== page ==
For the last nine weeks I spent Wednesday mornings with 8–22 ex-offenders teaching them life skills as part of a transitional program. It was quite an emotional ride as I went from feeling the depths of despair, great hope, then plummeted right back to despair again. I am a changed man as a result of getting to know these men and women and feel grateful to have been part of their journey of integrating back into society.
Yes, they committed crimes—some heinous that reeked of poor judgement, but I am reminded that they also received so few opportunities and guidance growing up. It would be easy to say that they should know better and knew what they did was wrong, but how often do our own emotions lead us astray what we know is right?
The stories of their dreams and struggles reflected my life back to me like a mirror held right in front of me, forcing me look into the depths of my very soul. There were so many questions: Why have I not done or become more with my life? Why have I not been more in service to those in need? Why is life so unfair to some and so absurdly generous to others? In comparison, I look at how privileged my own life has been and wonder why I haven’t been more successful. As much as it hasn’t always been an easy road for me, I can’t even imagine how difficult it is for them.
It hurts me to think that some of these men and women will get out of prison and go right back in again. A few will fight like there’s no tomorrow to try to turn their lives around, but will need sheer luck and grace on their side to beat a broken system that works against their success. I have grown very fond of some of them as I have witnessed their vulnerability through their tears, pain and struggle. Though hardened by years behind bars, many still carry a gentle and kind spirit within. They love, feel and aspire for a better life like we all do.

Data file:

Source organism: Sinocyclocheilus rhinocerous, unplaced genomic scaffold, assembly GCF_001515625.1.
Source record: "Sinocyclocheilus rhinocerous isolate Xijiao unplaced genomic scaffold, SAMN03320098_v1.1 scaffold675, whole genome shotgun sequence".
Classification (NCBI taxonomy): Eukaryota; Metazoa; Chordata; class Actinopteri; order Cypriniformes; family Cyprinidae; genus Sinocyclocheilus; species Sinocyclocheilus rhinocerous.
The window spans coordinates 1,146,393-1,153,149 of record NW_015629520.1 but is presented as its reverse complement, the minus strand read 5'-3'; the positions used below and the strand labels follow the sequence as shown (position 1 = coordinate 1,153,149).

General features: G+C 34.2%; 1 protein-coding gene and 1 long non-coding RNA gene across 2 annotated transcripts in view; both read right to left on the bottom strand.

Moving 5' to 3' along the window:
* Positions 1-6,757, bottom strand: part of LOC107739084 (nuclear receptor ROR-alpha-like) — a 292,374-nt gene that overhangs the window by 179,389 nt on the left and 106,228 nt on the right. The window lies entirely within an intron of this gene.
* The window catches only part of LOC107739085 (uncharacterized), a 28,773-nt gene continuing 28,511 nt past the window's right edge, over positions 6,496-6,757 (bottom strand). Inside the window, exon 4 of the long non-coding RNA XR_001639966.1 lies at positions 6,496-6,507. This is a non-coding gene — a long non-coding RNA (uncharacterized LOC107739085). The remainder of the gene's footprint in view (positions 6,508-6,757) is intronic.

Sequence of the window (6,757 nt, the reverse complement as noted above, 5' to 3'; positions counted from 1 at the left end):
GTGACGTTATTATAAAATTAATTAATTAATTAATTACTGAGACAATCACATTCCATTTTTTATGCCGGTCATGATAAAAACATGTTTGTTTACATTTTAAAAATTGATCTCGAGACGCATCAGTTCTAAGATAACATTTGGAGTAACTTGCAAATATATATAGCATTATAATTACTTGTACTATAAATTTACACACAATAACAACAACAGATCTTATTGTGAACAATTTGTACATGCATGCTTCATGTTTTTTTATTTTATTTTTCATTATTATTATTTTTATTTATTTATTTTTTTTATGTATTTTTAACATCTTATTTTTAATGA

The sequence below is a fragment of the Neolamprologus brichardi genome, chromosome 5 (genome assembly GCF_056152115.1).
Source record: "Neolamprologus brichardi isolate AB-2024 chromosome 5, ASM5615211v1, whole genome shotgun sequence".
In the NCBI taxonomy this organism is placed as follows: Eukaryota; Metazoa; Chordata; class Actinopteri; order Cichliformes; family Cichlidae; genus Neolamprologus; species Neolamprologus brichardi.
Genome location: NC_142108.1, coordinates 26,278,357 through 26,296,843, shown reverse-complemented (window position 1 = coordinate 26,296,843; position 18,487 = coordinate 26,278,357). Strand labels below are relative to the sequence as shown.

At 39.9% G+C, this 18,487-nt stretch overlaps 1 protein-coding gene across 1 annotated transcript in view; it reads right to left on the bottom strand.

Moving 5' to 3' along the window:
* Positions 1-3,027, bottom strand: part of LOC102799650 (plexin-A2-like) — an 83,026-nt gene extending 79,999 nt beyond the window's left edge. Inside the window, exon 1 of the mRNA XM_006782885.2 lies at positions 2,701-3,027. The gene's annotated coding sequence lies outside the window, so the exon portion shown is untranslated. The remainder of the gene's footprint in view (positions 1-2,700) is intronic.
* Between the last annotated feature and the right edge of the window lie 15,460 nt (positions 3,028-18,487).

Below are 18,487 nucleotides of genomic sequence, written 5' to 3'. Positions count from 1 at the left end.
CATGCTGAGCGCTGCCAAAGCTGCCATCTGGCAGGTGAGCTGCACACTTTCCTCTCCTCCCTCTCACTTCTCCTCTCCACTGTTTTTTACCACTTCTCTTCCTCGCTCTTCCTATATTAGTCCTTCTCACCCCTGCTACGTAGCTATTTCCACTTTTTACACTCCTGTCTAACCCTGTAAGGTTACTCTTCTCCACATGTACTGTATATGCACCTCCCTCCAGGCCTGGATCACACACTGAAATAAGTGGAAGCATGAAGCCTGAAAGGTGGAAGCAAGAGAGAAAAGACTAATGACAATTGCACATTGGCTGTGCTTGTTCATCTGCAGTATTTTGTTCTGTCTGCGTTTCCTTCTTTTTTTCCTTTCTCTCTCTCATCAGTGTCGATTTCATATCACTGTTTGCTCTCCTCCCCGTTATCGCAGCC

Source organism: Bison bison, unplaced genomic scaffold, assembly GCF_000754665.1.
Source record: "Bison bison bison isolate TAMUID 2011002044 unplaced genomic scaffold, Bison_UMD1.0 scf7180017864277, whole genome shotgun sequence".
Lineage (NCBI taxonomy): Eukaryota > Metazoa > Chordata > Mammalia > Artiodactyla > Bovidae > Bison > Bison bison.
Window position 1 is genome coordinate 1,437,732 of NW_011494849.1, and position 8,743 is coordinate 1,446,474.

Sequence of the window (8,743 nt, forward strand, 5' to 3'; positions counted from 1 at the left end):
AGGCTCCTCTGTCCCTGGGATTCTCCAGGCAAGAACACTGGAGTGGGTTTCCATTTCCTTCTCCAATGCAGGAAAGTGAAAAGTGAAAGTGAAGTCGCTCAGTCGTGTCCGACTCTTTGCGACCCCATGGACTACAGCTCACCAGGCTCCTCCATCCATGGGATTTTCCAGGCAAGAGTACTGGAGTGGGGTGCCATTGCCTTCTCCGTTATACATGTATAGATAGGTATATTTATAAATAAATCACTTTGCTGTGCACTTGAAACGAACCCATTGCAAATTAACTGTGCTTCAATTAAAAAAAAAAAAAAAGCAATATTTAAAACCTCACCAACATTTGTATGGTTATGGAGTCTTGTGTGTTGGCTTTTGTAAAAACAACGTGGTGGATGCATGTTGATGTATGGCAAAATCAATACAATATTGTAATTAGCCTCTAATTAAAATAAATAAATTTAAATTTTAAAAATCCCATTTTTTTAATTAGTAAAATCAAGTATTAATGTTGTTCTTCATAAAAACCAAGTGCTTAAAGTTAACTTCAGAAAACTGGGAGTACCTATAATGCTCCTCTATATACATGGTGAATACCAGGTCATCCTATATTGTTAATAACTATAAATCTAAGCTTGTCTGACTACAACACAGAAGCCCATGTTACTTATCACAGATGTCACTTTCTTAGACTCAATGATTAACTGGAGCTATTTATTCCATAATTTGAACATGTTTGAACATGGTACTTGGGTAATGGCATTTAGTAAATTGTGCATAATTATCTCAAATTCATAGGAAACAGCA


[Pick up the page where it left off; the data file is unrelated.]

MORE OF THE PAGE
It makes me angry that our society has largely forsaken these individuals, discarding them as if they have little worth. Each and every human being is full of extraordinary potential. My hope is that some of them will remember the skills we tried to instill in them such as digging deep within to find courage, never stop believing in themselves, and not allowing their fears to keep them from moving forward—even if the focus is just to take that next step. I can only pray that some of them will be able to recognize the transformative power that lies within them.
As human beings we need to rise above our limiting thinking to expand our sense of brotherly love to all beings and recognize it is both a blessing and privilege to be able to serve those in need. The world becomes a better place when we become better.
Jacques Lamour, Co-founder of InnerGuide, recently volunteered his time teaching life skills with life coach Lina Hollman through the program Training, Inc. This career training institute, located in Essex County College in Newark, NJ, offers educational services to help students develop skills to enrich their personal and professional lives.